Actually, I only have five minutes for you, Mr. Mwancha.
Thank you, Mr. Temporary Deputy Speaker, Sir, for the five minutes. I wish to join all the hon. Members who have supported hon. Angwenyi for bringing the Motion to the House. Many times, I have said in this House that tea farmers still have their tea because it is a perennial crop. If it was an annual crop, they would have pulled it out. They are paupers. They have nothing to make from their tea farms. Establishing tea farms is very expensive. They have to build the factories and like hon. Members have said, in some cases, they have to construct roads. I will leave that issue and deal with the manner which I think hon. Angwenyi should have brought this Motion. It should have been on expansion, rehabilitation, construction, development and more importantly, the marketing aspect of the tea. It costs Kshs400 million to do one line. To do three lines, it would cost Ksh1.2 billion. It is unthinkable for the Government to expect farmers to raise Kshs1.2 billion to construct a factory. They would have to go for financing elsewhere and interest rates are heavily inflated. Hon. Khamasi has given an example of an incident where farmers were asked to raise Kshs500,000 million while it cost less than Kshs200 million to construct a factory. We need Government intervention and financing, so that factories can be built. The Government should also put in place the required machinery to add value. We do not want to add value and leave it at that. We would like to know if we are selling our tea in supermarkets in South America. We should print the packets and even the price tags here in Kenya. Mr. Temporary Deputy Speaker, Sir, with regard to marketing, we have seen that Lipton has been given the authority to market our tea. They only re-package and then sell our tea in the world market. If the Government financed the factories, they could be able to market our own tea. When you travel around the world, you find tea from Sri Lanka and India. It is only Kenyan tea which is sold as Lipton tea. The Assistant Minister for Agriculture was with me in the Departmental Committee on Agriculture, Lands and Natural Resources. We travelled a great deal with him and we saw Kenyan tea packed as Lipton tea in the world and tea from Sri Lanka, India and other countries packed as tea from those countries. Our tea should be packed as Kenyan tea, so that if buyers want Kenyan tea, they will come here. They should not go to Lipton. I hope the Minister will take a cue from this Motion and have our tea packed and sold as Kenyan tea, which is high quality tea. The Kenyan tea farmers should also earn a premium after their tea is used to blend poor tea from Asia. That is the only way to help the tea farmers, so that when they walk at night from the tea buying centres back to their homes to eat, they will not be called night runners. With those many remarks, I beg to support.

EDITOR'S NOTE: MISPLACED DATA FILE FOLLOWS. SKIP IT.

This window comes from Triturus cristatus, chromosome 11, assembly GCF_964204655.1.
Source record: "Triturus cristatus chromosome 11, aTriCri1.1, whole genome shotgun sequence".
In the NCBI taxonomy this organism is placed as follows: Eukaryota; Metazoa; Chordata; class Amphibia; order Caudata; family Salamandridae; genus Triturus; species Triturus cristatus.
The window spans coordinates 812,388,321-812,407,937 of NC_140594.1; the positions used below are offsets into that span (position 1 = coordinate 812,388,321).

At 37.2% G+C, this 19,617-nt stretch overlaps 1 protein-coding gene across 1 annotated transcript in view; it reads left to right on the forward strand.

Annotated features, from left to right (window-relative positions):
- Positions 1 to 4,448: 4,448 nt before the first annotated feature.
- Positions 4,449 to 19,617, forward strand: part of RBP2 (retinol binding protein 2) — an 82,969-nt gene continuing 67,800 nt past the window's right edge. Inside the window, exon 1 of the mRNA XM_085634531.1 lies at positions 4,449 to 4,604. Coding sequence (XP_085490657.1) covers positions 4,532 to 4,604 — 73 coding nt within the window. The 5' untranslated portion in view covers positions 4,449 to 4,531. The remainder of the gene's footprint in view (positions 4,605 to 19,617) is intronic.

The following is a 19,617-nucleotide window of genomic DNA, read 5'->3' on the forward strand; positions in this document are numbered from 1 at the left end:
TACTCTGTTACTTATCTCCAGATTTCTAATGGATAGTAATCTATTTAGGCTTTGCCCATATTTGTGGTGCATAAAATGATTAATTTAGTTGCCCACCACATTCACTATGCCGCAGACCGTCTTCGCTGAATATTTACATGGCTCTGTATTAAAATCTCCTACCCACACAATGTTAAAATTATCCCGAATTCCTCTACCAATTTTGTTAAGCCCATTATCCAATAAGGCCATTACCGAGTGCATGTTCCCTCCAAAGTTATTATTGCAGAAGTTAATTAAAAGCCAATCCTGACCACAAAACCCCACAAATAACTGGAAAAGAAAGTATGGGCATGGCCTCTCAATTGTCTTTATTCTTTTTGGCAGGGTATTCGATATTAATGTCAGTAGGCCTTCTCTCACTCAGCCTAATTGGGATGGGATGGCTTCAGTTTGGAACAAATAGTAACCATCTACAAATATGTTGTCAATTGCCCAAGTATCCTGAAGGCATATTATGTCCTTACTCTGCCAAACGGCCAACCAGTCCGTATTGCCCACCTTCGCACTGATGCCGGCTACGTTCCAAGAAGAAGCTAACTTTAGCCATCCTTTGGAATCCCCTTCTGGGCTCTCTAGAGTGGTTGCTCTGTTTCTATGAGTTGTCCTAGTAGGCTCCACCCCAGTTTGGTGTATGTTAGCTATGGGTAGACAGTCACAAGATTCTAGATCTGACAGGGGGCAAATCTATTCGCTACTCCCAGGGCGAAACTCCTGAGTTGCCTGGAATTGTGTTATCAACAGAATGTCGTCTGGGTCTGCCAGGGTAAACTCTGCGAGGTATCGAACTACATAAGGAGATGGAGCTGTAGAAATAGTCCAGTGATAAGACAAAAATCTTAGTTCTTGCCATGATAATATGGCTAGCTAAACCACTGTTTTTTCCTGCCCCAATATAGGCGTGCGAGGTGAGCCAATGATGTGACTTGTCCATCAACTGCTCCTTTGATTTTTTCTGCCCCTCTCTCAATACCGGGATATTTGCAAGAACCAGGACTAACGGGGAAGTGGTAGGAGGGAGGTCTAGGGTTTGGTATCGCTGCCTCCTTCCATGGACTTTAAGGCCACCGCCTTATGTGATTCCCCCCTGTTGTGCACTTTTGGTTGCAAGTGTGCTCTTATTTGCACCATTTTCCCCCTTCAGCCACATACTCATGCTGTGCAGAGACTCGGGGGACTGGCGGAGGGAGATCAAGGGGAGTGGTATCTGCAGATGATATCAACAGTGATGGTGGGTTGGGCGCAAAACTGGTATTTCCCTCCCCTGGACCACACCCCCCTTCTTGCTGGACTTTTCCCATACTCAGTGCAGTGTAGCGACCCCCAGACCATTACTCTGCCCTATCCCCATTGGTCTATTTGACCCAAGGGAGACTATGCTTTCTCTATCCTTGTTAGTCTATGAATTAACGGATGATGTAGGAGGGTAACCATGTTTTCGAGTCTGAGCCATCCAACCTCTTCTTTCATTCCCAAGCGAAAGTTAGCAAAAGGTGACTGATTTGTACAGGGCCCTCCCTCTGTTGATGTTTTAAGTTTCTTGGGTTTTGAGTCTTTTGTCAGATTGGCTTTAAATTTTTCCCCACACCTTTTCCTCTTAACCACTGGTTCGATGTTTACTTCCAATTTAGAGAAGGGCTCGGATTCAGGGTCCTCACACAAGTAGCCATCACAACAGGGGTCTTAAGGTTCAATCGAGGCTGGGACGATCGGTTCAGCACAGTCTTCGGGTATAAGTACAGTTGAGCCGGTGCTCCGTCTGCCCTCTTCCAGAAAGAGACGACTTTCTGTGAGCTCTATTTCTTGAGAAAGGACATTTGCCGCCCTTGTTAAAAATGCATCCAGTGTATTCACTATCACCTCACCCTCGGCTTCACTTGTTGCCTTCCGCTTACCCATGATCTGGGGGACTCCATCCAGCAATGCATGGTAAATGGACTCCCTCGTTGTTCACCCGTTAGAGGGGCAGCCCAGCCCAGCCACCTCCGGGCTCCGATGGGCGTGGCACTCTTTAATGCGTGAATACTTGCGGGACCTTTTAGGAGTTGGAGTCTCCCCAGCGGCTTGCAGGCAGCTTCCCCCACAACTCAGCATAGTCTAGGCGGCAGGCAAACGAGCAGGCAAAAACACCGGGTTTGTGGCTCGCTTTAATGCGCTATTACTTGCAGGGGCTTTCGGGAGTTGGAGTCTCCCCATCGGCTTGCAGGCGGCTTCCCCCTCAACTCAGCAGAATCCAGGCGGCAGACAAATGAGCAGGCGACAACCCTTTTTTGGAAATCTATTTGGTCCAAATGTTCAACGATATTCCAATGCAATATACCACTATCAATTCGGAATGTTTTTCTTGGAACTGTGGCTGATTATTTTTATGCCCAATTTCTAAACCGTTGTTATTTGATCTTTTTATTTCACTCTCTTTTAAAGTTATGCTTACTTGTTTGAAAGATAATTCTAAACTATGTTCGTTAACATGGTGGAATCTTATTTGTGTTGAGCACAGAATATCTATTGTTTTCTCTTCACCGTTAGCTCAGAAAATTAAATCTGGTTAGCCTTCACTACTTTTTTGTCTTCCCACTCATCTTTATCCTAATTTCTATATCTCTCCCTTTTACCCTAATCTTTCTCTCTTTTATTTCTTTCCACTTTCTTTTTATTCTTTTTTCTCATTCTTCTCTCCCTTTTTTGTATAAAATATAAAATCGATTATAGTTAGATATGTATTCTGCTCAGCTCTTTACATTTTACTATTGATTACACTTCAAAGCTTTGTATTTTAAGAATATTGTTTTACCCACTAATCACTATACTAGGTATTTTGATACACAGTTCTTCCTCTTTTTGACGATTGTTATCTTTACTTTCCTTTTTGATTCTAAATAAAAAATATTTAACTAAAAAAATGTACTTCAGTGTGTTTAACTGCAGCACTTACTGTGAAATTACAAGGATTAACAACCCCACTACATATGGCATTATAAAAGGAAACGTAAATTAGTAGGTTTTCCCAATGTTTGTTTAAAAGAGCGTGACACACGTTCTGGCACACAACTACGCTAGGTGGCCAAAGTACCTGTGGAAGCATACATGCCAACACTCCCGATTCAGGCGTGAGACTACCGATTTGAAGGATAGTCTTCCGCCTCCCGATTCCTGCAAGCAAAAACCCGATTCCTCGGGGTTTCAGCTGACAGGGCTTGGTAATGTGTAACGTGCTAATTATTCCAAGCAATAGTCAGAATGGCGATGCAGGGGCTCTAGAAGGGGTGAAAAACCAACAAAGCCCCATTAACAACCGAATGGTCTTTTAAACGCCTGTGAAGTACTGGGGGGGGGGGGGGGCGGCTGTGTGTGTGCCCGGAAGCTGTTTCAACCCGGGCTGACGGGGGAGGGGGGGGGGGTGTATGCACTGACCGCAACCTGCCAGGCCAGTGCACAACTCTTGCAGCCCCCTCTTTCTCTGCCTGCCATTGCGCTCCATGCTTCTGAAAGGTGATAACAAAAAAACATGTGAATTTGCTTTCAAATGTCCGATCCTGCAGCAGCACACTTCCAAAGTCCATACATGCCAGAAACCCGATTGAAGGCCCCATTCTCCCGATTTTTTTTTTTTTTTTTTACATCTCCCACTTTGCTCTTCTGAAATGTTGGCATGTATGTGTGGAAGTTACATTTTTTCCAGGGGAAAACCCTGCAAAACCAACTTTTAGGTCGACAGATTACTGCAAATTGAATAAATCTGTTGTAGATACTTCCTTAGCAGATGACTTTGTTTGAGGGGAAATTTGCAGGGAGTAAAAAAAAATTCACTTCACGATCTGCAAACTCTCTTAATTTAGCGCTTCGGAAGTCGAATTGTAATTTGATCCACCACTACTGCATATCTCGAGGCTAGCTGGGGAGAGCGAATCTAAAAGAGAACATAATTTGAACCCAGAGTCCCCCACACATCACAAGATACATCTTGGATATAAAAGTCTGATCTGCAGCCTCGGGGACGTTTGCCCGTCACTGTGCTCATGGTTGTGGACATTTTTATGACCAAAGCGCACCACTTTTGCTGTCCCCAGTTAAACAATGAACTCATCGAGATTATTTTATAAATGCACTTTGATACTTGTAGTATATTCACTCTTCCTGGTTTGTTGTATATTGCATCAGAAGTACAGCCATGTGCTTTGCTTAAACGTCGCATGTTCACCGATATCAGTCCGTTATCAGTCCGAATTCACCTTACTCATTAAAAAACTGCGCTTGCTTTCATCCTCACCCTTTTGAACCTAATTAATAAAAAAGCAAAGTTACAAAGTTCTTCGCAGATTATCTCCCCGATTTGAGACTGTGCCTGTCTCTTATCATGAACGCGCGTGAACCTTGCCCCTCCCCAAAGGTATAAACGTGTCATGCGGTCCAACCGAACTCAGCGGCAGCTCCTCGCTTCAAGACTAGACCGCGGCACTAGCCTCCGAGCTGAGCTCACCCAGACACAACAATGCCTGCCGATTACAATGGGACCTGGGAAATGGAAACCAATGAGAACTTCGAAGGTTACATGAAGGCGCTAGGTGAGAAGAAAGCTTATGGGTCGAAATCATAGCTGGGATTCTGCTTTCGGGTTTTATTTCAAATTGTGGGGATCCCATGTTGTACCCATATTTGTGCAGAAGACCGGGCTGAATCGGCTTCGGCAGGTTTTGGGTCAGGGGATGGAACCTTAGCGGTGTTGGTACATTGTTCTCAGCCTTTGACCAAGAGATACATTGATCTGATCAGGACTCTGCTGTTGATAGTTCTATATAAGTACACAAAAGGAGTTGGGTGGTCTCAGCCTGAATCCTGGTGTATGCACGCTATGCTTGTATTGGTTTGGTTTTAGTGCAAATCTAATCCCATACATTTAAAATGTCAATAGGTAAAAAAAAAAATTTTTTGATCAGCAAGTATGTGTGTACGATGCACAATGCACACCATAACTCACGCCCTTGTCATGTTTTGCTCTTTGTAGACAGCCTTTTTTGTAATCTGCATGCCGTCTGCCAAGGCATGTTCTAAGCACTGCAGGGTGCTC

I will now call upon the Government official Responder to respond.
Thank you, Mr. Temporary Deputy Speaker, Sir. The Government and the Ministry of Agriculture welcome this Motion in total. The Motion is asking for the amendment of the Kenya Tea Development Agency (KTDA) Act, which does not exist. The tea industry is regularised by the Tea Act. The Kenya Tea Development Authority (KTDA) was formed in 1964 by a Legal Gazette Notice No.44.
Assistant Minister, I want to get it May 23, 2007 PARLIAMENTARY DEBATES 1545 clearly. You have said that there is no KTDA Act?
That is correct, Mr. Temporary Deputy Speaker, Sir. The KTDA Act does not exist. The KTDA was formed in 1964 by a Legal Gazette Notice No.44 by the Minister for Agriculture which took over the functions of the Special Crop Development Authority. That is the position. Tea farmers got 100 per cent loan facilities to construct factories. The KTDA would then finance on the conventional leaf basis. These loans were payable over a period of ten years plus a two year grace period. This made it very easy for the tea farmers to repay their loans without a lot of hardships. However, after the privatisation in 2000, the KTDA reviewed this provision and demanded 30 per cent equity from the farmers and 70 per cent as loans. This was a further burden because they went further to reduce the repayment period to eight years. With the rising cost of construction of new factories, a new policy came into place which raised equity participation to 50 per cent, to be contributed by all growers through deductions from tea payments. These payments burdened the factories with huge debts and the repayment period was reduced from six to five years. Mr. Temporary Deputy Speaker, Sir, in a nutshell, the tea industry is one of the major movers of the country's national economy. However, the KTDA is faced with diverse challenges of over-production, declining prices, high cost of production, poor infrastructure, mismanagement, global competition and they have continued to perform below optimum. Considering that half a million farmers are engaged in this industry, it is a must for the Government to intervene in the industry and address the challenges facing the KTDA. I am the Assistant Minister for Agriculture, but I am also a tea farmer. This problem has come about because we ourselves in the tea industry and Members of COTEPA in the last Parliament, removed Government control over the KTDA to a limited company. In the process, a lot of things have gone wrong in KTDA.